One thing for sure: with a mask the speed of focus will change dramatically.  This may/may not help depending on the target but it is a good exercise in understanding focusing speed/tolerance.  Example: at f-2.75 (my native) an over-sized focusing knob + the focuser's 10-to-1 reduction is required to achieve good results.  But when masked down to about f-7 the small direct-drive focusing knob works just fine.  The difference is very obvious.

That's something interesting I will look for Ed.

 

I bought some material to make the aperture mask. I will end up with a 12" unobstructed aperture. All this for another attempt at Amalthea next week. After almost 2 years of unsuccessful attempts at this little moon I need to try something different. I believe only a handful of people have seen Amalthea since Edward Barnard discovered it in 1892, and almost all the observations were through big refractors.



#10 DavidC

DavidC

    Surveyor 1

  • *****
  • Posts: 1613
  • Joined: 24 Nov 2005
  • Loc: Mesa, Arizona

Posted 18 June 2019 - 09:41 PM

I am making an off axis aperture mask for my 10 inch lightbridge, but using a single 4 inch hole. I got the idea from san francisco sidewalk astronomers, but they had it as plans for a solar filter. I'm making it for planets and double stars. I've been told by stepping the aperture down to 4 inches, planets won't be as bright, therefore I can use more power on them. At 1270 mm focal length, I'm hoping for impressive views on planets by using more power. Am I thinking this correctly?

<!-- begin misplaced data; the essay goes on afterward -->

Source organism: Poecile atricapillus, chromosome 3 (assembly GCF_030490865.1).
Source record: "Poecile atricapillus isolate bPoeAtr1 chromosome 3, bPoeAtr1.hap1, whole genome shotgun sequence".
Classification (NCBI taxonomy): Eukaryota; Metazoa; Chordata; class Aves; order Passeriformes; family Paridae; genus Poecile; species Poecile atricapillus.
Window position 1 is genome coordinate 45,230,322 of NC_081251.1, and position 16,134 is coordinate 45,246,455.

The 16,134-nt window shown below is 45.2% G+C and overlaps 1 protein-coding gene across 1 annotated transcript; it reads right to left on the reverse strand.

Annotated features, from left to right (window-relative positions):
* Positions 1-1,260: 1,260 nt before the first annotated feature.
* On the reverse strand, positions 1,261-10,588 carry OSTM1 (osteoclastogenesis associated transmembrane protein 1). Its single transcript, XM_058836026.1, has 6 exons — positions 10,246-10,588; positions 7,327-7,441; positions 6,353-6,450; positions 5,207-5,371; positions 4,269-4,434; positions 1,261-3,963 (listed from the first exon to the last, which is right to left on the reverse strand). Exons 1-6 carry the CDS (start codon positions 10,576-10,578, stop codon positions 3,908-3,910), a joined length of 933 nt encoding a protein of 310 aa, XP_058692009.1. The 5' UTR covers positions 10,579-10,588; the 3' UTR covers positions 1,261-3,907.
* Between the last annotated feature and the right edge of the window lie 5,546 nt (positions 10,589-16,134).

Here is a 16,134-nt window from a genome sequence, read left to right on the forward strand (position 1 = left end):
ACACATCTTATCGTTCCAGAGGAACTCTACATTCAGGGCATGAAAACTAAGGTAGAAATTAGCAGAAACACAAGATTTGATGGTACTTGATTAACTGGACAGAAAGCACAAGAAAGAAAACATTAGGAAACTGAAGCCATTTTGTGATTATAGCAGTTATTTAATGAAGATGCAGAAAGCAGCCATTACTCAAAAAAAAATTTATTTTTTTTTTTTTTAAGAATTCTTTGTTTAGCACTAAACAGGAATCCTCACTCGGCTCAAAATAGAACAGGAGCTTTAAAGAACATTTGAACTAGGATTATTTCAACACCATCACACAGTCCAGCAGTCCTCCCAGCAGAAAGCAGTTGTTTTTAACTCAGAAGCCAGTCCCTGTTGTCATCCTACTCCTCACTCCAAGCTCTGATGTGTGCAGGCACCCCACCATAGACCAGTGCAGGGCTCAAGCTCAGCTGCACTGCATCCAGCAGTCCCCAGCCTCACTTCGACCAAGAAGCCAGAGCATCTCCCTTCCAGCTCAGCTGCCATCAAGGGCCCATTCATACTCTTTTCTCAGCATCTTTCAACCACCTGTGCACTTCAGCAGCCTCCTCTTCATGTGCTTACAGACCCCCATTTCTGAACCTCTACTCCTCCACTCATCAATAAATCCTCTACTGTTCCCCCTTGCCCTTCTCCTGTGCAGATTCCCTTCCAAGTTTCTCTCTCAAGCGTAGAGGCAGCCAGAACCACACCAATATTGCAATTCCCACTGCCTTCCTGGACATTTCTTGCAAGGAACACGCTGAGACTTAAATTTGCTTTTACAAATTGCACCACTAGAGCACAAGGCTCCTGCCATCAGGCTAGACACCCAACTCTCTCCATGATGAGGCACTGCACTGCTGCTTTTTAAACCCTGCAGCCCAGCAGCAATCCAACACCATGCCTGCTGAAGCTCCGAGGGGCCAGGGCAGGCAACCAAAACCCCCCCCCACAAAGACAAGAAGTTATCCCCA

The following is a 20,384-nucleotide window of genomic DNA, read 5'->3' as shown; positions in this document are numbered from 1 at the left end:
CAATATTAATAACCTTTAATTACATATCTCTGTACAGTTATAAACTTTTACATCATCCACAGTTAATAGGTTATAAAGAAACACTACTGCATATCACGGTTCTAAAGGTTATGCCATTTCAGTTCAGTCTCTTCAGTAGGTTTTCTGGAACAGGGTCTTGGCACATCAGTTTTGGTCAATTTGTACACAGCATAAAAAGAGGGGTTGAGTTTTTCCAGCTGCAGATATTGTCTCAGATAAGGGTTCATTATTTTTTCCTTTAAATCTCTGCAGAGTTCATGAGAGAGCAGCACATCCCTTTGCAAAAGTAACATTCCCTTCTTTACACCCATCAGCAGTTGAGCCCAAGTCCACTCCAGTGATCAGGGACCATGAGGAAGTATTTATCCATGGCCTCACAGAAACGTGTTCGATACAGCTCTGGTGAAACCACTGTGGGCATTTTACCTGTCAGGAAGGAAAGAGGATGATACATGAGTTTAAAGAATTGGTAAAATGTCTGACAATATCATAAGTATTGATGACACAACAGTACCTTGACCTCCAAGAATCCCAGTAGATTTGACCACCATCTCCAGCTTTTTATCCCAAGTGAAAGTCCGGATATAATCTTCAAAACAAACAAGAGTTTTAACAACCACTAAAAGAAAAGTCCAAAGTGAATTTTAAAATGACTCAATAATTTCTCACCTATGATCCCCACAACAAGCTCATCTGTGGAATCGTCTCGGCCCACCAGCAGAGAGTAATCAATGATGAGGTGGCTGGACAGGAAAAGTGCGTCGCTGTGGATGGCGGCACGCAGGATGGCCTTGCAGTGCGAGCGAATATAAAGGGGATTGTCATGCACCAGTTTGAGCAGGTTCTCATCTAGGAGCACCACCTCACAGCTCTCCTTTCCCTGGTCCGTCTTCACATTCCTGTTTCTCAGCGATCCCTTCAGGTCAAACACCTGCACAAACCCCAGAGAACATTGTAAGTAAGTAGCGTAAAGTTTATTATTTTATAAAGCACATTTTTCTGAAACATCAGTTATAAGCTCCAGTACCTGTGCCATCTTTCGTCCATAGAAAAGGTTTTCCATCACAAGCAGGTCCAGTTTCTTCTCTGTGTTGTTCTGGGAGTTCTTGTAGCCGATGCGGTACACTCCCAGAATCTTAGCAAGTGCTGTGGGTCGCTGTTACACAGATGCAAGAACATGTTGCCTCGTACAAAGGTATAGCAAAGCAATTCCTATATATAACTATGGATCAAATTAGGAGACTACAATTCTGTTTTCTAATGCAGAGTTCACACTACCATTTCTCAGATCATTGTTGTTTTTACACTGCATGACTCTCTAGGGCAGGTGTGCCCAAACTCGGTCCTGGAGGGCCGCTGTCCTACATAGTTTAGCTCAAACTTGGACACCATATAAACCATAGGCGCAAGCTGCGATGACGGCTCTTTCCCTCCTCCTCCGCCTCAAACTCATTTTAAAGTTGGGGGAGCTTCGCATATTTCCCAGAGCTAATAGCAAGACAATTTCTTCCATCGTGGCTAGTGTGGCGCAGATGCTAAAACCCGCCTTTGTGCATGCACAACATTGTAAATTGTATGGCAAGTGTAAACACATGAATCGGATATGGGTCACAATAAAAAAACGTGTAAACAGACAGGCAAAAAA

Thanx, David



#11 phonehome

phonehome

    Vostok 1

  • *****
  • Posts: 156
  • Joined: 19 Dec 2010

Posted 18 June 2019 - 09:49 PM

Allan,

 

Which quadrant of the secondary holder are you planning on using for your mask?  The one between the focuser and secondary usually offers the largest clear aperture obtainable by taking advantage of the secondary offset.  It also usually doesn't have the equivalent of thermal "tube currents" in the path.

 

Ed



#12 Darren Drake

Darren Drake

    Soyuz

  • *****
  • Posts: 3832
  • Joined: 09 Oct 2002
  • Loc: Chicagoland

Posted 18 June 2019 - 11:14 PM